# Mag-fields-electromag-induc.ppt

1. Jun 2023
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### Mag-fields-electromag-induc.ppt

• 2. Learning outcomes  describe magnetic fields in terms of magnetic flux & flux density  use Fleming’s left and right hand rules to describe interactions between magnetic field & current  quantitatively describe B fields around a straight current-carrying wire and a solenoid  quantitatively describe the force on a charged particle moving at right angles to a uniform B field  explain electromagnetic induction using Faraday’s & Lenz’s law  use the concept of flux linkage to explain how transformers work  describe how B fields are used in circular particle accelerators  recall the postulates and key consequences of special relativity  solve related quantitative problems
• 3. Teaching challenges • fields are abstract • involves 3-D thinking but generally illustrated in 2-D • involves rates of change • different concepts have similar names • some physical quantities have a variety of equivalent units • students may need simple trigonometry to find the magnetic flux, or magnetic force, correctly identifying angle .
• 4. Permanent magnets Magnetic field lines start and finish at poles. Physicists picture this as a ‘flow’ in magnetic circuit. • magnetic flux (phi), unit Weber • magnetic flux density B, unit Weber m-2 or Tesla Carl Gauss & Wilhelm Weber investigated geomagnetism in 1830s, made accurate measurements of magnetic declination and inclination, built the first electromagnetic telegraph.  cos BA A B    
• 5. Defining magnetic flux density B = F Il Typical magnetic field strengths: Earth’s field bar magnet MRI magnet B ~50 mT 0.1 T 0.2 – 3.0 T Fleming’s left-hand rule: Force on the wire is perpendicular to both l and B.
• 6. Electromagnetism Electric currents have loops of B flux around them. Current-turns produce flux.
• 7. Magnetic fields near currents • long straight wire • long solenoid, N turns and length l  is the permeability of free space r I B   2 0  I l N B 0   -2 7 NA 10 4    
• 8. Forces on parallel currents parallel - attract anti-parallel - repel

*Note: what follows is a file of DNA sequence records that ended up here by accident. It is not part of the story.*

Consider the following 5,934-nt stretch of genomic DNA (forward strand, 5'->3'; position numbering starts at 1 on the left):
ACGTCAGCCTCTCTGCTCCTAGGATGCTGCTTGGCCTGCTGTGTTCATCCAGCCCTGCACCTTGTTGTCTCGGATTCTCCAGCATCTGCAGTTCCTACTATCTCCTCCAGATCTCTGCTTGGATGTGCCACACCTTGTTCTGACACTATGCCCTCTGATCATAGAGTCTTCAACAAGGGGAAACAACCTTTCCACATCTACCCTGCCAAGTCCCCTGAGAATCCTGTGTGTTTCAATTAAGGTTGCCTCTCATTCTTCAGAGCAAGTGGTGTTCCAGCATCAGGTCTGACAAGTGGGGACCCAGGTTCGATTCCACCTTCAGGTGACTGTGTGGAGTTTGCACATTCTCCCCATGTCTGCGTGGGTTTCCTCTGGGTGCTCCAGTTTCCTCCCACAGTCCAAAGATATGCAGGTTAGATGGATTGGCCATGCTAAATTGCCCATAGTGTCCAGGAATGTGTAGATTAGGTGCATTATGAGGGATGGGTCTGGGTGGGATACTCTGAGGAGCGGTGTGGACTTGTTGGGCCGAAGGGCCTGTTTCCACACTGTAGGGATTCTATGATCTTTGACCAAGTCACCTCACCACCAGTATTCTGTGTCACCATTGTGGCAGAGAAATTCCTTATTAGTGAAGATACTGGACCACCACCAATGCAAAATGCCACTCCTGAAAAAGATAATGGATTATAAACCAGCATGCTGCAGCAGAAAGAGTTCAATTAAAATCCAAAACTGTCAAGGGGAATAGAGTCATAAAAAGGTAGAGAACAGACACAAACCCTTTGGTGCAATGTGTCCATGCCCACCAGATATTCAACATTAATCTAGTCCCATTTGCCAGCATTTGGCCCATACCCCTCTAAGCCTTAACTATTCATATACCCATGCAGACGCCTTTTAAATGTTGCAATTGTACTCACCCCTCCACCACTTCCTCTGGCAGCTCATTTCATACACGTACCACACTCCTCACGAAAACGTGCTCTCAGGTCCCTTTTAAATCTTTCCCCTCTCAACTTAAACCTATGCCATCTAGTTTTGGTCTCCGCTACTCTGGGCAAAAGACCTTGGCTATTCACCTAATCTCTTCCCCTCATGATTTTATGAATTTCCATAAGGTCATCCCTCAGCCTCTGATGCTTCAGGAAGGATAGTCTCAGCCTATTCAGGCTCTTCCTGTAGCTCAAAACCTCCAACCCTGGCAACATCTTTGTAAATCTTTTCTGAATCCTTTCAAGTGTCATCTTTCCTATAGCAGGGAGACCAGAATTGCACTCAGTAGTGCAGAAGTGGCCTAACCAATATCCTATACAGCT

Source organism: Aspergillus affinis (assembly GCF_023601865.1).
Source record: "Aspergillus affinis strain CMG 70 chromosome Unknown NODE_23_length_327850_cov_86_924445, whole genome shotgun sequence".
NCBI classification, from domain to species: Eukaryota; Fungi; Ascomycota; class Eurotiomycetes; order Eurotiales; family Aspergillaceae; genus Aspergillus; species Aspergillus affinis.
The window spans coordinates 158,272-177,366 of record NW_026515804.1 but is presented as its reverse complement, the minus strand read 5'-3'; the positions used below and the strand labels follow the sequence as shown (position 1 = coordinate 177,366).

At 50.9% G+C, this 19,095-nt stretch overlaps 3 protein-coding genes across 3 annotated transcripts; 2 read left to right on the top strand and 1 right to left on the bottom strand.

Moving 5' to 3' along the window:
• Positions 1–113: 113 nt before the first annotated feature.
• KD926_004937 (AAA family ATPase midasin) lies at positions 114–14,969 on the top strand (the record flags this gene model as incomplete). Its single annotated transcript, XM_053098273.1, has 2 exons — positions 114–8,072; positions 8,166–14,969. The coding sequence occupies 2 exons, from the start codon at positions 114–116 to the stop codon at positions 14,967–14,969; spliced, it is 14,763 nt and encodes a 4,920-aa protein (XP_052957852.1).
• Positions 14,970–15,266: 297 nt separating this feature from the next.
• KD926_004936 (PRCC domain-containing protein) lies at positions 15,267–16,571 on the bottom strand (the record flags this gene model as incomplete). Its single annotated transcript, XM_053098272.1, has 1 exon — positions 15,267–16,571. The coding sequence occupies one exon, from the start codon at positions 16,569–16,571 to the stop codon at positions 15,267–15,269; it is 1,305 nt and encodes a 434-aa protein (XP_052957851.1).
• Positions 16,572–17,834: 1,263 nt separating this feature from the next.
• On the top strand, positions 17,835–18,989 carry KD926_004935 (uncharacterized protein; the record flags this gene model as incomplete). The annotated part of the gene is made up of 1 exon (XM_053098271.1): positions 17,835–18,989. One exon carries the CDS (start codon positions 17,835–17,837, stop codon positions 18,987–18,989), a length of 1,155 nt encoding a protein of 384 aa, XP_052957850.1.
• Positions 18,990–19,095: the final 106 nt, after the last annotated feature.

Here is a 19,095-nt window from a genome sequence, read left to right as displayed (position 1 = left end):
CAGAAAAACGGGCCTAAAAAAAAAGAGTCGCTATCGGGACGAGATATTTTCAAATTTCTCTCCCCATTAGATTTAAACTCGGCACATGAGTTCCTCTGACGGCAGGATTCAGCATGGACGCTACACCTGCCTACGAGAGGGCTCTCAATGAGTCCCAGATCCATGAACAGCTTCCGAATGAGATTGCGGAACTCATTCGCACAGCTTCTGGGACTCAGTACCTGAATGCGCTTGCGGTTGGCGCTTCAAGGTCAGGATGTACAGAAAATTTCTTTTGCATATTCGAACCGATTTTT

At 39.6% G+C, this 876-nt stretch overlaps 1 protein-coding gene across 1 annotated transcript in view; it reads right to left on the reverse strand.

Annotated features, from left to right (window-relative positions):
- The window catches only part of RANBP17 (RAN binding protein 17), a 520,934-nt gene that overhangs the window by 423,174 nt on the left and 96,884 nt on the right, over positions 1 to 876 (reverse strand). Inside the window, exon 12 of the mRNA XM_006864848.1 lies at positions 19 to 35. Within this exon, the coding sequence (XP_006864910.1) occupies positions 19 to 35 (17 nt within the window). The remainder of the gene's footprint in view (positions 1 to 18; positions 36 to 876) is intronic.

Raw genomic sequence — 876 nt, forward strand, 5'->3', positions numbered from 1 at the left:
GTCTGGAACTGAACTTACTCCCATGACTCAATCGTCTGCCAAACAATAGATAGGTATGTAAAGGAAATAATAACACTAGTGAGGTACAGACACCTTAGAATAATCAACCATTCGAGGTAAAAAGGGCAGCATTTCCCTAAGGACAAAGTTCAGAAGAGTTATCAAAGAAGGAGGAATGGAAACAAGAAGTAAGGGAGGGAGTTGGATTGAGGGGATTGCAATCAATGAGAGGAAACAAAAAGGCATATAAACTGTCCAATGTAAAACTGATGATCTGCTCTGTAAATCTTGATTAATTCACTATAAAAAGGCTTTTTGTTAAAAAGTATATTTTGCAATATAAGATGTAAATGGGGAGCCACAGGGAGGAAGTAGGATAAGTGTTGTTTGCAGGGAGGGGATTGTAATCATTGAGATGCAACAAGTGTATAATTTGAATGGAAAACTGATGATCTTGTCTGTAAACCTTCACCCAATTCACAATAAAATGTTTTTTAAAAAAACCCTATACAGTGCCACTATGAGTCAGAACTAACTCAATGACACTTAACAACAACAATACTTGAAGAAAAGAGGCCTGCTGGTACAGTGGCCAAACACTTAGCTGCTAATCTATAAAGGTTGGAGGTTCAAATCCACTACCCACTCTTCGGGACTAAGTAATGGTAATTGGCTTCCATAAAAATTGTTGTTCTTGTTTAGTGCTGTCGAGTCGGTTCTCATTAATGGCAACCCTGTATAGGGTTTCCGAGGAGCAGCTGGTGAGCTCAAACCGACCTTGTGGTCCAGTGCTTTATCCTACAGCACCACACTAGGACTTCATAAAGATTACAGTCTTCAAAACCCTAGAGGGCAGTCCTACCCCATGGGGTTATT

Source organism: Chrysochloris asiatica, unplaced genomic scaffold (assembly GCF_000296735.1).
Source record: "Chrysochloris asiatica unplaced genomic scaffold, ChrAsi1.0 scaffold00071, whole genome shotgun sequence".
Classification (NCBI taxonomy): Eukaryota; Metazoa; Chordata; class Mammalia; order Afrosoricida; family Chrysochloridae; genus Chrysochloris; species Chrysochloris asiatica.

• 9. Forces on parallel currents r I I BI l F r I B     2 2 2 1 0 1 2 0    At the top wire in the diagram, Defining the ampere (straight wires of infinite length) If the current in each wire is exactly 1 A, and the distance between the wires is 1 m, then the force on each metre length of the wires will be 2 x 10-7 N. Practice questions: TAP Forces on currents
• 10. Demonstration: fine beam tube • uniform B-field at right angles to an electron beam with v • F is perpendicular to v, so the beam travels in a circular path. Force on a moving charge  sin qvB F qvB lB t q IlB F        r mv qvB 2 
• 11. Fluxes and forces Michael Faraday (experimenting in 1830s at the Royal Institution) pictured magnetic field lines as flexible and elastic • magnetic attraction: field lines try to get shorter & straighter • magnetic repulsion: field lines cannot cross
• 12. Faraday’s law of induction Induced emf is proportional to rate of ‘cutting’ field lines. N is number of turns on the secondary coil. N is its flux linkage. Induced emf is proportional to rate of change in coil’s flux linkage. NOTE: Eddy currents are induced in iron core linking primary and secondary coils. These can be reduced by laminations in core. emf E = -N dF dt
• 13. 1 the flux cut by a moving wire 2 the change in flux due to a magnet moving 3 the change in flux due to a stationary electromagnet which is changing in strength No relative motion means no induced emf. Under what conditions is there an induced current? dF dt can be:
• 14. Experiments • Force on a current-carrying wire • Current balance • Investigating fields near currents (using a Hall probe) • Investigating electromagnetic induction • Faraday’s law • Jumping ring
• 15. Practice questions • (Adv Physics) Changes in flux linkage • (Adv Physics) Flux or flux linkage? • TAP Rates of change • (Adv Physics) Graphs of changing flux and emf
• 16. Endpoints • rotating coil (AC) generator: • motors produce a ‘back emf’ t BAN  cos emf  